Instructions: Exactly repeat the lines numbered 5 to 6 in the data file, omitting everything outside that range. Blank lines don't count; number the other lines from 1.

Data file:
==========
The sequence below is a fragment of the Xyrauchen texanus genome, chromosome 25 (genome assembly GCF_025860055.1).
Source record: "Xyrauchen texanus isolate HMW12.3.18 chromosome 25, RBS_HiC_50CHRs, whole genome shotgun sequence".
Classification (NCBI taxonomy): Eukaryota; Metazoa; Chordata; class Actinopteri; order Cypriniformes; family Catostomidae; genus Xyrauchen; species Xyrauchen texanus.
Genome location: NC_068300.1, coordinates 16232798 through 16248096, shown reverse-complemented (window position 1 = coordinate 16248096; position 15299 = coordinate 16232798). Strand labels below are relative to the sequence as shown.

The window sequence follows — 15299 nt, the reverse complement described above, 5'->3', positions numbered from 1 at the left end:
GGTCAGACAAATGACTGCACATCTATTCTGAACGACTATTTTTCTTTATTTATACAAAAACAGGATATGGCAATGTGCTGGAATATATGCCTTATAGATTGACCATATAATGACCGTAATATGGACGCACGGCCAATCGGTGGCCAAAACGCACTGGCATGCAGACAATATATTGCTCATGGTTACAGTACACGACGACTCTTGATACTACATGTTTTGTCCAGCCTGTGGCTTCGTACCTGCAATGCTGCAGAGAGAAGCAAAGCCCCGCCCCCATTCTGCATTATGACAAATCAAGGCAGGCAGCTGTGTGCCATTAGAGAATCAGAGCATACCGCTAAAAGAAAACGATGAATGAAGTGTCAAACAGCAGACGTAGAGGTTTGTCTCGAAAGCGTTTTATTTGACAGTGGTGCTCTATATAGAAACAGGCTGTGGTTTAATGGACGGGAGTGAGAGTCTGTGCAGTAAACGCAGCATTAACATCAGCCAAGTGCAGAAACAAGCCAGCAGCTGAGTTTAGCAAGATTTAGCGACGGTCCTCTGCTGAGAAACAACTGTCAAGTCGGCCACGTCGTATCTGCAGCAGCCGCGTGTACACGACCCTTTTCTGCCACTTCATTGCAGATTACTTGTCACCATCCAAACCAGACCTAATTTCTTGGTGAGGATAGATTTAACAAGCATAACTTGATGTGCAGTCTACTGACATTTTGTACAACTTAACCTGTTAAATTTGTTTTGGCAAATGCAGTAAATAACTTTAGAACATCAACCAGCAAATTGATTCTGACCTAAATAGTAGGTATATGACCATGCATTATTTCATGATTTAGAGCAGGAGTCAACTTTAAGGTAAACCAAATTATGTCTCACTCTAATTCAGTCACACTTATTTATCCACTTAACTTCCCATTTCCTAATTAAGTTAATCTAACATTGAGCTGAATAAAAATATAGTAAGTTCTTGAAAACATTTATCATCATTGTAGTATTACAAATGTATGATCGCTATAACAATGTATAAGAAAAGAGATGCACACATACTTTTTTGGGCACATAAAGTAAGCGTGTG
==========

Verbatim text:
The window sequence follows — 15299 nt, the reverse complement described above, 5'->3', positions numbered from 1 at the left end:
GGTCAGACAAATGACTGCACATCTATTCTGAACGACTATTTTTCTTTATTTATACAAAAACAGGATATGGCAATGTGCTGGAATATATGCCTTATAGATTGACCATATAATGACCGTAATATGGACGCACGGCCAATCGGTGGCCAAAACGCACTGGCATGCAGACAATATATTGCTCATGGTTACAGTACACGACGACTCTTGATACTACATGTTTTGTCCAGCCTGTGGCTTCGTACCTGCAATGCTGCAGAGAGAAGCAAAGCCCCGCCCCCATTCTGCATTATGACAAATCAAGGCAGGCAGCTGTGTGCCATTAGAGAATCAGAGCATACCGCTAAAAGAAAACGATGAATGAAGTGTCAAACAGCAGACGTAGAGGTTTGTCTCGAAAGCGTTTTATTTGACAGTGGTGCTCTATATAGAAACAGGCTGTGGTTTAATGGACGGGAGTGAGAGTCTGTGCAGTAAACGCAGCATTAACATCAGCCAAGTGCAGAAACAAGCCAGCAGCTGAGTTTAGCAAGATTTAGCGACGGTCCTCTGCTGAGAAACAACTGTCAAGTCGGCCACGTCGTATCTGCAGCAGCCGCGTGTACACGACCCTTTTCTGCCACTTCATTGCAGATTACTTGTCACCATCCAAACCAGACCTAATTTCTTGGTGAGGATAGATTTAACAAGCATAACTTGATGTGCAGTCTACTGACATTTTGTACAACTTAACCTGTTAAATTTGTTTTGGCAAATGCAGTAAATAACTTTAGAACATCAACCAGCAAATTGATTCTGACCTAAATAGTAGGTATATGACCATGCATTATTTCATGATTTAGAGCAGGAGTCAACTTTAAGGTAAACCAAATTATGTCTCACTCTAATTCAGTCACACTTATTTATCCACTTAACTTCCCATTTCCTAATTAAGTTAATCTAACATTGAGCTGAATAAAAATATAGTAAGTTCTTGAAAACATTTATCATCATTGTAGTATTACAAATGTATGATCGCTATAACAATGTATAAGAAAAGAGATGCACACATACTTTTTTGGGCACATAAAGTAAGCGTGTG